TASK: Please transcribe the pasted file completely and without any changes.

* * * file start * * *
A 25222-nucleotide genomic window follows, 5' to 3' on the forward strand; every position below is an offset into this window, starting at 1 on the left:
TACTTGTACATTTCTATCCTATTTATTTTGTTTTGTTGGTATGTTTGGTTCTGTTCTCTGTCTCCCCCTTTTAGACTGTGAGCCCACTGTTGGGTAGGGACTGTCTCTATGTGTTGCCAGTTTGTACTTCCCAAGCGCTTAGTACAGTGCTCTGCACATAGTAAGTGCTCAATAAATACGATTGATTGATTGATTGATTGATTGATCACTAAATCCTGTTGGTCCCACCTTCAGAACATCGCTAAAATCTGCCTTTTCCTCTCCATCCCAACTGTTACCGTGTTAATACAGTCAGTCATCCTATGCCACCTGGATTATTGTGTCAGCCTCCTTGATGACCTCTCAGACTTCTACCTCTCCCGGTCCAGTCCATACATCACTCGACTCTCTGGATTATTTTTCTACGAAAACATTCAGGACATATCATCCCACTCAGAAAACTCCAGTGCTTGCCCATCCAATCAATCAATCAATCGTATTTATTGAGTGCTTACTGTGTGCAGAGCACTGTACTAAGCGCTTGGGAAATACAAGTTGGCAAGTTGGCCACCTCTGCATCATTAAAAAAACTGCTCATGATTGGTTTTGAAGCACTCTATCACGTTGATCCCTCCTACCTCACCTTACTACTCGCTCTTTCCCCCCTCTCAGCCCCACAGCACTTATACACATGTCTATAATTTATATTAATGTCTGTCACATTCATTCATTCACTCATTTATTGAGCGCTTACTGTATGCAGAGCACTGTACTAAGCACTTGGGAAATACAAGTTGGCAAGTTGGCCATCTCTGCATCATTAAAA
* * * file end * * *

A 25222-nucleotide genomic window follows, 5' to 3' on the forward strand; every position below is an offset into this window, starting at 1 on the left:
TACTTGTACATTTCTATCCTATTTATTTTGTTTTGTTGGTATGTTTGGTTCTGTTCTCTGTCTCCCCCTTTTAGACTGTGAGCCCACTGTTGGGTAGGGACTGTCTCTATGTGTTGCCAGTTTGTACTTCCCAAGCGCTTAGTACAGTGCTCTGCACATAGTAAGTGCTCAATAAATACGATTGATTGATTGATTGATTGATTGATCACTAAATCCTGTTGGTCCCACCTTCAGAACATCGCTAAAATCTGCCTTTTCCTCTCCATCCCAACTGTTACCGTGTTAATACAGTCAGTCATCCTATGCCACCTGGATTATTGTGTCAGCCTCCTTGATGACCTCTCAGACTTCTACCTCTCCCGGTCCAGTCCATACATCACTCGACTCTCTGGATTATTTTTCTACGAAAACATTCAGGACATATCATCCCACTCAGAAAACTCCAGTGCTTGCCCATCCAATCAATCAATCAATCGTATTTATTGAGTGCTTACTGTGTGCAGAGCACTGTACTAAGCGCTTGGGAAATACAAGTTGGCAAGTTGGCCACCTCTGCATCATTAAAAAAACTGCTCATGATTGGTTTTGAAGCACTCTATCACGTTGATCCCTCCTACCTCACCTTACTACTCGCTCTTTCCCCCCTCTCAGCCCCACAGCACTTATACACATGTCTATAATTTATATTAATGTCTGTCACATTCATTCATTCACTCATTTATTGAGCGCTTACTGTATGCAGAGCACTGTACTAAGCACTTGGGAAATACAAGTTGGCAAGTTGGCCATCTCTGCATCATTAAAA